Yes, God is a God of joy and He encourages us to be joyful too. His joy can be our strength.  Throughout scripture we are reminded to rejoice in the Lord.  As we turn our eyes toward our joyful Father and recognize His love, care and provision, we too can rejoice! We may not find our joy in circumstances or in people, but we can find our joy in the Lord. Rejoice in the God of joy as you walk through your week this week!

This is an excerpt from my devotional, Pursuing God in the Quiet Places. Click Here for more info on purchasing a signed copy.


The Greatest Love

florist woman smiling with white wicker basket flowers of  primroses

Our PWC lesson this month focused on authentic love. We explored Romans 12:9-13 to discover the beautiful portrait of what true love looks like. One of our PWC members wrote the following poem several years ago and shared it with me after the lesson. I’m thankful for this poetic expression of the greatest love we can experience. This week, invite God’s love to flow through you as you encourage the hearts of those God puts in your path.

The Greatest is Love

By Lisa Simmons

It’s not what I speak

no matter how sweet

It’s not in how smart
but what’s in my heart
that shows love
I can give all away
and still be the same
I can show that I’m strong
and be just as wrong
without love
Love suffers long and is kind
Love does not envy
or fill up with pride
Love is not rude
Nor seek its own
love thinks no evil
and doesn’t throw stones
Love is not glad
when you’re luck has run out
Love tells the truth
with no room for doubt
Love bears, believes and hopes all things
Love endures
and gives us reason to sing
Two things that are closely held
Faith and Hope are great as well
But the one most important from above
Cannot be measured-
The greatest is Love

Join us next month at PWC on March 22 as we learn about “How to Succeed in Everyday Interactions” based on Romans 12:14-16.

Reflecting Christmas

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The story of Christmas is rich with promise. This one simple story of a child in a manager offers magnificent hope for all eternity. To think that God chose to enter this world, to connect with sinful mankind and offer salvation through His Son! Christmas reminds us that God sees us, He hears us and He loves us. The grandest part of the story is that He chose to reconcile us to Himself through Jesus.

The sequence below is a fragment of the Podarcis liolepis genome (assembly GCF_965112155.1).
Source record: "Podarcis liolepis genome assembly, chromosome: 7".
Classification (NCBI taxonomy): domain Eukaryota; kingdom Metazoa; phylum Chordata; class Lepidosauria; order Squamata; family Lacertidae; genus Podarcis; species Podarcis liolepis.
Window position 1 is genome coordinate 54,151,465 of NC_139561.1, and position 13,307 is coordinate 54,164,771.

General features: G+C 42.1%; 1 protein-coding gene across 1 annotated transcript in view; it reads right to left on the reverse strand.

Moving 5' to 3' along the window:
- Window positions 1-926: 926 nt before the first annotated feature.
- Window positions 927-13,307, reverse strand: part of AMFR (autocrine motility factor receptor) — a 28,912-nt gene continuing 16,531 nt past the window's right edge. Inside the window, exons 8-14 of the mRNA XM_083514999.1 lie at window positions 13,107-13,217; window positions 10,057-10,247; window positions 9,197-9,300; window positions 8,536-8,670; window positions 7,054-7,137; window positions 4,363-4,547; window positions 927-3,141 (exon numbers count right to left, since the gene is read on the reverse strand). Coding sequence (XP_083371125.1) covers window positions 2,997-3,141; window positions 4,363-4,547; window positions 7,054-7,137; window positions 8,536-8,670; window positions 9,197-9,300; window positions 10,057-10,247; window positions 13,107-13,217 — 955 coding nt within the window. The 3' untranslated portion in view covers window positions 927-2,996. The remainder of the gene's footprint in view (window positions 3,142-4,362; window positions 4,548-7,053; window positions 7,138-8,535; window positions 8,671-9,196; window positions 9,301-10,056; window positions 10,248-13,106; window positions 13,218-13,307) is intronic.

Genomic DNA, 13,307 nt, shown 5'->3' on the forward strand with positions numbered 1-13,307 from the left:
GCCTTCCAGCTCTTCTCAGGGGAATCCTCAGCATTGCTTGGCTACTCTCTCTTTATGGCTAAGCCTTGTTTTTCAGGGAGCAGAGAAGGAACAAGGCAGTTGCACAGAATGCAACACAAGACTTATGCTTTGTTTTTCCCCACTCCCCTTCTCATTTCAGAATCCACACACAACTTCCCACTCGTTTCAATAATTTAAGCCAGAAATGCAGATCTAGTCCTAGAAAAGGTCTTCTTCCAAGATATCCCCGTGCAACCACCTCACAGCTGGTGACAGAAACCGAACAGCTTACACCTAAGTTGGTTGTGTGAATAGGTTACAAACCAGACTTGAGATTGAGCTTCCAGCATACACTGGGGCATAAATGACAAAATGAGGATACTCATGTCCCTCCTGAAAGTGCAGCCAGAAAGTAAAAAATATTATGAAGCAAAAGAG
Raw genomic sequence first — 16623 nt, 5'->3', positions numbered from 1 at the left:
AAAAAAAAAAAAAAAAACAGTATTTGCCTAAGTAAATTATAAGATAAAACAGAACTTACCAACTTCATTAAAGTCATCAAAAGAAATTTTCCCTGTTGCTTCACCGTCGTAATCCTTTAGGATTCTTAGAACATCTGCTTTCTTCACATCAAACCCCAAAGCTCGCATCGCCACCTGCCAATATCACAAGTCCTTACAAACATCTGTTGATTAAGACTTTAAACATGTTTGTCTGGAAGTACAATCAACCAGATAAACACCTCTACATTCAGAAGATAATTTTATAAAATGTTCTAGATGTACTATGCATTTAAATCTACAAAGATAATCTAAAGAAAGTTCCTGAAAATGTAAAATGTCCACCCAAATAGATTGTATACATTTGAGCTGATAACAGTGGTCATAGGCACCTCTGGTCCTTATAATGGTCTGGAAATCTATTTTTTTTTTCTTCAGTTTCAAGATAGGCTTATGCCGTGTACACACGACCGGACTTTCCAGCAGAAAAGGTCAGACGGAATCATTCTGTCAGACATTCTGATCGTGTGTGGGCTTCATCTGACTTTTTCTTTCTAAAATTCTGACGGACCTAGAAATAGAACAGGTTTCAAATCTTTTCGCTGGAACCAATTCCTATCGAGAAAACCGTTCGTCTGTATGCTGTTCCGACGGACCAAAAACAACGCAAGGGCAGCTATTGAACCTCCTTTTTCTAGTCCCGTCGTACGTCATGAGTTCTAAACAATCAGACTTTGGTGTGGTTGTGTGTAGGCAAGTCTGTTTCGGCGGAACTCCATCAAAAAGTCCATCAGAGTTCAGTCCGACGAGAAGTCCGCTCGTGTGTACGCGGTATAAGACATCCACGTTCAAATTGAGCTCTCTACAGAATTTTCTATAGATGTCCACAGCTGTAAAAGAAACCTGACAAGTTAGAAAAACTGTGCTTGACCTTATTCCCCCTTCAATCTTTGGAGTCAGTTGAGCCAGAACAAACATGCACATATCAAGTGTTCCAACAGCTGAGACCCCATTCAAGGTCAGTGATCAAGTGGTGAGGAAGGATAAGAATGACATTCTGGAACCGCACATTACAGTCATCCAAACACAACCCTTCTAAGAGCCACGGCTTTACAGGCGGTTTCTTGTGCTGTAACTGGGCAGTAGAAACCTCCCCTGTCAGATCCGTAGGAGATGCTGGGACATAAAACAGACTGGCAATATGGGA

Christmas compels us to reflect this story, yet the overwhelming distractions from this season tend to keep us from living out its great truths. Past hurts and bitterness prevent us from reflecting His forgiveness and reconciliation. The busyness and bustle of the season, rob us of shining His peace, joy and hope in a dark world.

So let’s go to Him and ask His Spirit to shine boldly and brightly through our brokenness. And as much as it depends on us, let us live at peace with everyone. Let’s reconcile differences and reflect His forgiveness – it doesn’t take extra time as much as it takes extra heart.  May our prayer continually be, Father shine your love and forgiveness through me to the people around me. May I be your light in this dark world and reflect the true story of Christmas in my actions and words.

Inviting the Conversation


When is the last time you opened up a healthy and loving dialogue with someone who doesn’t share the same views as you? Jesus wasn’t afraid to engage in conversation. He asked questions. He loved and did not condemn. He showed us what it looked like to engage with the culture by reaching into the lives of people who needed His love.